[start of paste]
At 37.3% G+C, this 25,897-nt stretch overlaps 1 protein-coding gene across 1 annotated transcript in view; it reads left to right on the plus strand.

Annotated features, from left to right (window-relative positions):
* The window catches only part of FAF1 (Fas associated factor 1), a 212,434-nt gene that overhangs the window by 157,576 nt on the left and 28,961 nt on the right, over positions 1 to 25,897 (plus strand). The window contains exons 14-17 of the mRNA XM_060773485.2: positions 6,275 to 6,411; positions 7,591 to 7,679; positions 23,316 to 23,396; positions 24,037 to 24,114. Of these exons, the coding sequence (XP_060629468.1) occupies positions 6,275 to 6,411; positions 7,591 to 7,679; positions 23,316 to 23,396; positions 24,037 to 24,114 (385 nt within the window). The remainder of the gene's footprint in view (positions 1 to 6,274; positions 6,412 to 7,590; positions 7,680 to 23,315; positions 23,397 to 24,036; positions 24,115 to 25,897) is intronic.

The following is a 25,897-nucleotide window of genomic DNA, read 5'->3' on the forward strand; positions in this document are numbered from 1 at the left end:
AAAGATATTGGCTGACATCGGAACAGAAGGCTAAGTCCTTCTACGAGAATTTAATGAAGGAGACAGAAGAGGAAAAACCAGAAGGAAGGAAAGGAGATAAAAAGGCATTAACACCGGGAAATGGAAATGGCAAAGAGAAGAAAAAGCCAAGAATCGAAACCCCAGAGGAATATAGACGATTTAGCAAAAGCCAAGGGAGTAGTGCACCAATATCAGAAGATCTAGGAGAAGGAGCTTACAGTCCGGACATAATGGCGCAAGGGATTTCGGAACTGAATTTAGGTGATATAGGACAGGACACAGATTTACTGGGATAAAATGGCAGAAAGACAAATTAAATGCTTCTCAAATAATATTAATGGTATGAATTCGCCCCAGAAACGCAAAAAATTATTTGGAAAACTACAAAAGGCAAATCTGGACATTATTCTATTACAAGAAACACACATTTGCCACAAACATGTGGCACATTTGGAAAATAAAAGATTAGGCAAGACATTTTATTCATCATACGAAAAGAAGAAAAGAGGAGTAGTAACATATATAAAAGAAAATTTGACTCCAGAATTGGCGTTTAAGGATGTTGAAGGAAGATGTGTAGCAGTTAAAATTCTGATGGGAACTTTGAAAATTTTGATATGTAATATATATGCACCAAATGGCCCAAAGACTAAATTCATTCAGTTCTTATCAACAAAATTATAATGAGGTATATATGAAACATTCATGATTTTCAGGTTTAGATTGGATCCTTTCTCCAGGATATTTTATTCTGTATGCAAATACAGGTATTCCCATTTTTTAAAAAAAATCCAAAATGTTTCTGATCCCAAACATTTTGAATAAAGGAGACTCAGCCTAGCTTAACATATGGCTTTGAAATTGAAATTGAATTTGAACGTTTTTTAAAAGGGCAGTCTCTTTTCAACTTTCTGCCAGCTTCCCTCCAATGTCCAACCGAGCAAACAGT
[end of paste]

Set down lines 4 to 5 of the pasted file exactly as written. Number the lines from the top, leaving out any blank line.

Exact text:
The following is a 25,897-nucleotide window of genomic DNA, read 5'->3' on the forward strand; positions in this document are numbered from 1 at the left end:
AAAGATATTGGCTGACATCGGAACAGAAGGCTAAGTCCTTCTACGAGAATTTAATGAAGGAGACAGAAGAGGAAAAACCAGAAGGAAGGAAAGGAGATAAAAAGGCATTAACACCGGGAAATGGAAATGGCAAAGAGAAGAAAAAGCCAAGAATCGAAACCCCAGAGGAATATAGACGATTTAGCAAAAGCCAAGGGAGTAGTGCACCAATATCAGAAGATCTAGGAGAAGGAGCTTACAGTCCGGACATAATGGCGCAAGGGATTTCGGAACTGAATTTAGGTGATATAGGACAGGACACAGATTTACTGGGATAAAATGGCAGAAAGACAAATTAAATGCTTCTCAAATAATATTAATGGTATGAATTCGCCCCAGAAACGCAAAAAATTATTTGGAAAACTACAAAAGGCAAATCTGGACATTATTCTATTACAAGAAACACACATTTGCCACAAACATGTGGCACATTTGGAAAATAAAAGATTAGGCAAGACATTTTATTCATCATACGAAAAGAAGAAAAGAGGAGTAGTAACATATATAAAAGAAAATTTGACTCCAGAATTGGCGTTTAAGGATGTTGAAGGAAGATGTGTAGCAGTTAAAATTCTGATGGGAACTTTGAAAATTTTGATATGTAATATATATGCACCAAATGGCCCAAAGACTAAATTCATTCAGTTCTTATCAACAAAATTATAATGAGGTATATATGAAACATTCATGATTTTCAGGTTTAGATTGGATCCTTTCTCCAGGATATTTTATTCTGTATGCAAATACAGGTATTCCCATTTTTTAAAAAAAATCCAAAATGTTTCTGATCCCAAACATTTTGAATAAAGGAGACTCAGCCTAGCTTAACATATGGCTTTGAAATTGAAATTGAATTTGAACGTTTTTTAAAAGGGCAGTCTCTTTTCAACTTTCTGCCAGCTTCCCTCCAATGTCCAACCGAGCAAACAGT